For many years, Colonel Omelchenko commanded the 237th Center for Demonstrating Aviation Systems named for I. N. Kozhedub in Kubinka. In other words, he ran the home base for Russia’s Vityazi and Strizhi flight teams that fly over the Kremlin in Victory Day parades and perform at air shows.
In mid-2008, Omelchenko became deputy commander of the 32nd Air Defense Corps at Rzhev, Tver Oblast. The 32nd was part of central Russia’s air defenses known as the Special Designation Command (and before that as the Moscow Air Defense District).
With the advent of the ‘new profile,’ Omelchenko became commander of the new 6th Air-Space Defense Brigade (and of the Rzhev garrison as well). It is one of the country’s 13 new air-space defense (VKO) brigades and likely part of the Operational-Strategic Command of Air-Space Defense (OSK VKO) that replaced the old Special Designation Command.
In late December, the local Veche Tveri paper reported that the region’s governor, other officials, and military commanders had met to discuss coordination and cooperation in the ‘social sphere,’ i.e. housing, communal services, and employment. The military representatives were primarily VVS and RVSN officers based on what forces call Tver Oblast home and Omelchenko spoke at length in the meeting.
The Defense Ministry has bought 425 apartments in Tver and is considering 705 more. A civilian official reported on rising unemployment in parts of the oblast. Then Omelchenko noted that, in the transition to the ‘new profile,’ 4 units were disbanded and 10 units and sub-units were reformed in the process of creating his brigade. In all, 957 military personnel (557 officers, 180 warrants, 220 sergeants and soldiers) and more than 300 civilian workers were subject to ‘org-shtat measures.’ As of 19 December, 31 officers and 15 warrants were dismissed. All warrant billets were abolished and their duties given over to sergeants, and 40 officers and 33 warrants were put into sergeant posts.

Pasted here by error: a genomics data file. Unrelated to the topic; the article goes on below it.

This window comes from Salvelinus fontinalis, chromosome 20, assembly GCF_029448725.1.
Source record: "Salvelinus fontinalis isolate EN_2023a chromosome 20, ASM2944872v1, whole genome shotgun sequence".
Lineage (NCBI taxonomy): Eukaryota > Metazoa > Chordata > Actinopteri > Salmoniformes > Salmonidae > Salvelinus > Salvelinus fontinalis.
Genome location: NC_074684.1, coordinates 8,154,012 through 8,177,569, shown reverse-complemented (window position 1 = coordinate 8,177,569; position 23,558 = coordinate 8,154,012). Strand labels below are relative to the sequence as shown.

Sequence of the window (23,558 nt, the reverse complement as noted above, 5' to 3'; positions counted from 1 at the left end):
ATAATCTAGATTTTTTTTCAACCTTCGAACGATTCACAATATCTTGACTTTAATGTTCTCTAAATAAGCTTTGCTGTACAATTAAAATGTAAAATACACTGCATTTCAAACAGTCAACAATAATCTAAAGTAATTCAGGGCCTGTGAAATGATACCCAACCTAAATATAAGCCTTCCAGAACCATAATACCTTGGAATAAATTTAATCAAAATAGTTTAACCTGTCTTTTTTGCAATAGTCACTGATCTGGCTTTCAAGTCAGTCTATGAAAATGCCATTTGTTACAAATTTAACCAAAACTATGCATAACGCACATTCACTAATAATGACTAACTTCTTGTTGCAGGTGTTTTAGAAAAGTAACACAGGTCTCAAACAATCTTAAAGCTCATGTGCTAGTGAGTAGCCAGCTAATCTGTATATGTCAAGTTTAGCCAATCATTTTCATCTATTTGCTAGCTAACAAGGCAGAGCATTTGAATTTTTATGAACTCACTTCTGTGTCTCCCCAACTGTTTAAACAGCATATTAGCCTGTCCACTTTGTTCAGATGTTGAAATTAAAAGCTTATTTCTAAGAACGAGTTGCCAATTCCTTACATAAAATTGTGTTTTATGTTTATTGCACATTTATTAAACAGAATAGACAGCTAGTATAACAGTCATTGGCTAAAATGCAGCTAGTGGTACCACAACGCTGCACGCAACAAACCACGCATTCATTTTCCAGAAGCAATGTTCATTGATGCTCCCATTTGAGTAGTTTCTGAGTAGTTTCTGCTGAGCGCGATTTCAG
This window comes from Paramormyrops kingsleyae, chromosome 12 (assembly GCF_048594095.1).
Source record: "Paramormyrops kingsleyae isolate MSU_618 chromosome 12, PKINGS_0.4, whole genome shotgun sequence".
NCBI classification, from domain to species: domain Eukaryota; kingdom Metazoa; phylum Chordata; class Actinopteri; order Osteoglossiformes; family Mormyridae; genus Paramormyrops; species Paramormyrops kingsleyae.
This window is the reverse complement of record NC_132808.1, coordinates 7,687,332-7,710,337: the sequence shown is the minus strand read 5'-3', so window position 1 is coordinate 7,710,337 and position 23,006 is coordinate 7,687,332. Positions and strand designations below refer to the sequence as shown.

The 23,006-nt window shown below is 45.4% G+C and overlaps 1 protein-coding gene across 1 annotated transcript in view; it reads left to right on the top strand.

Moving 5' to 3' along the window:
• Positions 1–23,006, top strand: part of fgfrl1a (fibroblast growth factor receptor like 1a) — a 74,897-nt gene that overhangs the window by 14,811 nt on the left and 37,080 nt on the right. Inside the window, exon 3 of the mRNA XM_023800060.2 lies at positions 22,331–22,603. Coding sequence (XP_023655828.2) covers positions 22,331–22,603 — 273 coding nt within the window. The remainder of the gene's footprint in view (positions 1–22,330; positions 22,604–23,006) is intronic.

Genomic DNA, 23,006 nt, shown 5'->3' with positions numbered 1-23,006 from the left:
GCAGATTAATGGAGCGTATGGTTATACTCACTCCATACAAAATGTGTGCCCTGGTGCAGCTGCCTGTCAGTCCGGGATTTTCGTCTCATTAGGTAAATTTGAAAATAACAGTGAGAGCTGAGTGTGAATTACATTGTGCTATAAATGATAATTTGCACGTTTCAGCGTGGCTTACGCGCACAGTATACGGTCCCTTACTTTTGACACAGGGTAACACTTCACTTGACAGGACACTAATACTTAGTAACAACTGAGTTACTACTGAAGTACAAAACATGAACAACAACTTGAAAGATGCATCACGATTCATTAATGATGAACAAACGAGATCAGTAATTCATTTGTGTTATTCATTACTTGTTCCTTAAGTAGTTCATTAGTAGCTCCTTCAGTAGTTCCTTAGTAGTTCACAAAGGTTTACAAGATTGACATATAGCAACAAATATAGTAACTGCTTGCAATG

Omelchenko said units at Andreapol and Bezhetsk were particularly affected. More than 300 servicemen from the former went to the air base at Kursk and other units. Its aviation-technical base and independent comms battalion became a komendatura–more than 200 servicemen and 65 civilians were transferred to it, Kursk, or other units. Its automated C2 center was downgraded and 155 civilians were let go. Sovetskaya Rossiya published a good account of the angst at Andreapol as its 28th Guards Fighter Aviation Regiment disbanded in favor of the 14th Fighter Aviation Regiment at Kursk.
The situation at Bezhetsk was much the same. Its unit sent 284 servicemen to the air base at Khotilovo and other units. Two hundred servicemen and 65 civilians from the tech base and comms battalion became a komendatura, went to Khotilovo, or other units. Its understrength radar battalion became an independent company. And nearly 150 civilians were dismissed.
Omelchenko noted that the growth in the closed military town of Khotilovo-2 due to its regiment’s change into an air base has strained the housing situation. The command is unable to provide housing for servicemen according to legal norms. Two hundred to 250 apartments are needed. Khotilovo doesn’t have enough jobs for military wives and nearly 200 jobs are needed for women with specialized training or technical education. They might be found in Vyshnyaya Volochka, but there’s no public transportation. Khotilovo’s ancient kindergarten has only 40 spots and probably 90 are needed.
Omelchenko’s life was probably easier in Kubinka.